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No need for point-and-shoot? Not quite yet

Do you even have to buy a digital camera anymore? It depends on your needs, but the answer for most of us is “yes” if you want good-quality photos.
Image: Sony mylo personal communicator
Sony's mylo personal communicator (around $200 after rebate) is a stand-alone Wi-Fi device for e-mail and Internet that also includes a 1.3-megapixel camera.Sony

Nintendo’s new DS portable game player will include a camera, and Samsung is coming out with a phone that includes an 8-megapixel camera, while Sony is reportedly working on a 12-megapixel camera phone.

Do you even have to buy a digital camera anymore?

It depends on your needs, but the answer for most of us is “yes” if you want good-quality photos.

Nintendo’s DSi, as it will be called, will include two cameras, and can be used by players to mix images and create new faces, a company official recently told The Associated Press.

Samsung’s 8-megapixel Pixon camera phone, due out this month in Europe, will also come with an LED flash, 16x zoom and autofocus. There’s no word on pricing yet, but phones with higher-capability cameras are pricey, often starting at $300 and up.

“Can you take a photo with a camera phone that takes as good a picture as a digital camera? That’s starting to be the case if you limit yourself to certain really high-end camera phones,” said Avi Greengart, Current Analysis research director for mobile devices.

“But in most cases, a $129 Canon or Kodak will take much better digital photos.”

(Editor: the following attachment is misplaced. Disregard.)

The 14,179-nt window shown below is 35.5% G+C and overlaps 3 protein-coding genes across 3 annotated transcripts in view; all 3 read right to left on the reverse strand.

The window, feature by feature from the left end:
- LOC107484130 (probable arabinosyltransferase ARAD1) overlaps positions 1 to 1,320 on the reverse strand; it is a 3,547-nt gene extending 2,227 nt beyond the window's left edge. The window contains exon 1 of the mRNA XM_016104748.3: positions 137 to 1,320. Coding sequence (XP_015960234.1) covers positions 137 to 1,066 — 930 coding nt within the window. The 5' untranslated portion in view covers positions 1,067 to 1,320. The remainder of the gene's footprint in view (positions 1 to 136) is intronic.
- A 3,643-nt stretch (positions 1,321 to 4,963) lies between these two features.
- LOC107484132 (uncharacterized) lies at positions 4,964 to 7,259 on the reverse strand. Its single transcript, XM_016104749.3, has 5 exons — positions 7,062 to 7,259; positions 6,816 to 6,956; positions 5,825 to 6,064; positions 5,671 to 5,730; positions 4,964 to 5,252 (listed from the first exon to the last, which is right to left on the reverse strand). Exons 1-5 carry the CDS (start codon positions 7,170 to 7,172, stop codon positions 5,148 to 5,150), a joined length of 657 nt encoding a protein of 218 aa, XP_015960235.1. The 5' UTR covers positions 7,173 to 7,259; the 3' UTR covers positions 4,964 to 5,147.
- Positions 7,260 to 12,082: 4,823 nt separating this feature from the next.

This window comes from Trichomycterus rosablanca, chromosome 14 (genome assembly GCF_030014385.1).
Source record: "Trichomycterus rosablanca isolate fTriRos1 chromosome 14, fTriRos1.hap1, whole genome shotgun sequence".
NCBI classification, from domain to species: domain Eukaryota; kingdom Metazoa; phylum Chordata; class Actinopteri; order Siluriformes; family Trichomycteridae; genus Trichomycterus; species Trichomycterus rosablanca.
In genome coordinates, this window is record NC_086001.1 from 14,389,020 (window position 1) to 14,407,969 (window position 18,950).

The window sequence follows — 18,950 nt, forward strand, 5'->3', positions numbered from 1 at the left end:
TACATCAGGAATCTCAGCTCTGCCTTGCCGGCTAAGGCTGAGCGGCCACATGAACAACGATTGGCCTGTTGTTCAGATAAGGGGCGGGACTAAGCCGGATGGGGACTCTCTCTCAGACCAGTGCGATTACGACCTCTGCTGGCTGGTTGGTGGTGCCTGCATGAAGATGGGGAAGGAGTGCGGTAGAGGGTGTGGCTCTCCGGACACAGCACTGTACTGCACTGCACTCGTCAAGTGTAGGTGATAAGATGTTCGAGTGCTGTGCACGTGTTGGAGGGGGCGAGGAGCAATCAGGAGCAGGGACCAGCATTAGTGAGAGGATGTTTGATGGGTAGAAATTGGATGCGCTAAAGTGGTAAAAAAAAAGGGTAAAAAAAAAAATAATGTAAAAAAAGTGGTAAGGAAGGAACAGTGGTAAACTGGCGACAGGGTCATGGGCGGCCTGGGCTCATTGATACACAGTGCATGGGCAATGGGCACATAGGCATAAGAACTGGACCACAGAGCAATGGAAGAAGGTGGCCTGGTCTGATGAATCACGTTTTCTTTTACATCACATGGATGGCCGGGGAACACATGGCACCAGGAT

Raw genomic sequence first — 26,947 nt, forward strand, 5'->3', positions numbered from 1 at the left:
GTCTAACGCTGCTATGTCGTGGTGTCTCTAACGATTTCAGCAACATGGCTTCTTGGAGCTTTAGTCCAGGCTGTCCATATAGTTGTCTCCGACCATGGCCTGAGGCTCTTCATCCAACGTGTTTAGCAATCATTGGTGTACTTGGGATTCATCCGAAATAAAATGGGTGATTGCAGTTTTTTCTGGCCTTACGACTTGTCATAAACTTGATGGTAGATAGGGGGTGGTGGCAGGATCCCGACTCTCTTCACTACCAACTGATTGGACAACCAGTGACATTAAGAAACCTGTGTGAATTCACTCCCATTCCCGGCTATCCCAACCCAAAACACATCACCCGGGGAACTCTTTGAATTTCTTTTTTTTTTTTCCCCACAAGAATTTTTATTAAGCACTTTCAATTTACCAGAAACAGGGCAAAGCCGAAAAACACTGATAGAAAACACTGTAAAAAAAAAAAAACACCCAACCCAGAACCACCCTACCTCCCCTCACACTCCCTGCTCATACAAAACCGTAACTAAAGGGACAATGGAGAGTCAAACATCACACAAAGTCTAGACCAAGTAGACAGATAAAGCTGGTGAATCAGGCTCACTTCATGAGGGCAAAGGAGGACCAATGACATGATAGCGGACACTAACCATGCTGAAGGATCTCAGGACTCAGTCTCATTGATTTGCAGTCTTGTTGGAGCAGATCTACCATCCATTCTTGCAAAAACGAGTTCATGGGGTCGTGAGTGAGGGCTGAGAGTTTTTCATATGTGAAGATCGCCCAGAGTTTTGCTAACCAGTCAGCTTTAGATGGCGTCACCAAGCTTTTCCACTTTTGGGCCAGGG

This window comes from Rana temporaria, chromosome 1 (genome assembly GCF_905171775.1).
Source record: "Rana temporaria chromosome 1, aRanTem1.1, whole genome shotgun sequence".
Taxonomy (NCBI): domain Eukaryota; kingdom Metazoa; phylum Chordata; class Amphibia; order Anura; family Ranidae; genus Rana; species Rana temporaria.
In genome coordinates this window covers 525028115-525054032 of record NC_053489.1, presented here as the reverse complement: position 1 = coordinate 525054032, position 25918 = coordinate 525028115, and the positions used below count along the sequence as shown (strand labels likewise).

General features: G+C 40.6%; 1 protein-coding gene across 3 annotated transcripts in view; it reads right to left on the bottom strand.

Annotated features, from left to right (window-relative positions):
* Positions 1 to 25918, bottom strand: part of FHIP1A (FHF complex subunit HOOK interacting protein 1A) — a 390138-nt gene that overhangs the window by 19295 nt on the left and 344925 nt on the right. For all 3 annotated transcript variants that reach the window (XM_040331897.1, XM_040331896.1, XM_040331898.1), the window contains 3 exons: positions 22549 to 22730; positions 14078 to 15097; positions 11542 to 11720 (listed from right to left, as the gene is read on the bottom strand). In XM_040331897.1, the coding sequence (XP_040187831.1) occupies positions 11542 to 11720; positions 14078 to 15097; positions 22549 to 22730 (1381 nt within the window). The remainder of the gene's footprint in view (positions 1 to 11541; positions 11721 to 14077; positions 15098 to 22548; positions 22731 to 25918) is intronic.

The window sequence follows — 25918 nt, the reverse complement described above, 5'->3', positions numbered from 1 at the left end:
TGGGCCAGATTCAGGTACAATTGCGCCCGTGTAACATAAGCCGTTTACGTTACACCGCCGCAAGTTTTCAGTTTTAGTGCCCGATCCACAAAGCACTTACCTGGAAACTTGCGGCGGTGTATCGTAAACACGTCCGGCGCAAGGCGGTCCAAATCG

Digital SLRs going strong
In the United States, the digital camera market is “slowing down after several years of very strong growth,” said Ross Rubin, director of industry analysis for The NPD Group market research firm.

“It’s a highly penetrated category at this point,” he said. “That's likely more to do with slowing sales than cameras being built into phones or other devices.”

One area of growth, however, is the digital SLR (single-lens reflex) category. “These are higher-end cameras that allow a great deal of flexibility for the photographer when compared with a mainstream point-and-shoot camera,” he said.

The market for digital SLR cameras is growing about 25 percent a year, with 2.7 million of them likely to be sold this year in the United States, said Chris Chute, IDC research manager, Worldwide Digital Imaging Practice.

It’s not necessarily because more photographers are getting serious about what they do, he said.

“The appeal is to people who have enough money to step up into digital photography because they’re pleased with the experience they got with their compact digital camera. And, the prices for SLRs used to be thousands and thousands of dollars, and now you can get a really nice product for below $1,000."

Chute said the average price of a digital camera is now $150 and is $800 for a digital SLR camera.

Combo approach is familiar
Digital cameras have been incorporated into several types of devices over the years — into digital voice recorders and media players, as well as phones.

Sony’s mylo personal communicator — geared to college students, says Rubin — is an instant messaging/mobile Web device that uses Wi-Fi and also includes a 1.3-megapixel camera and photo-editing software.

The device ($200 after rebates) also lets users re-size photos, write captions or draw on them, and then post them to social networking sites, such as Facebook or MySpace.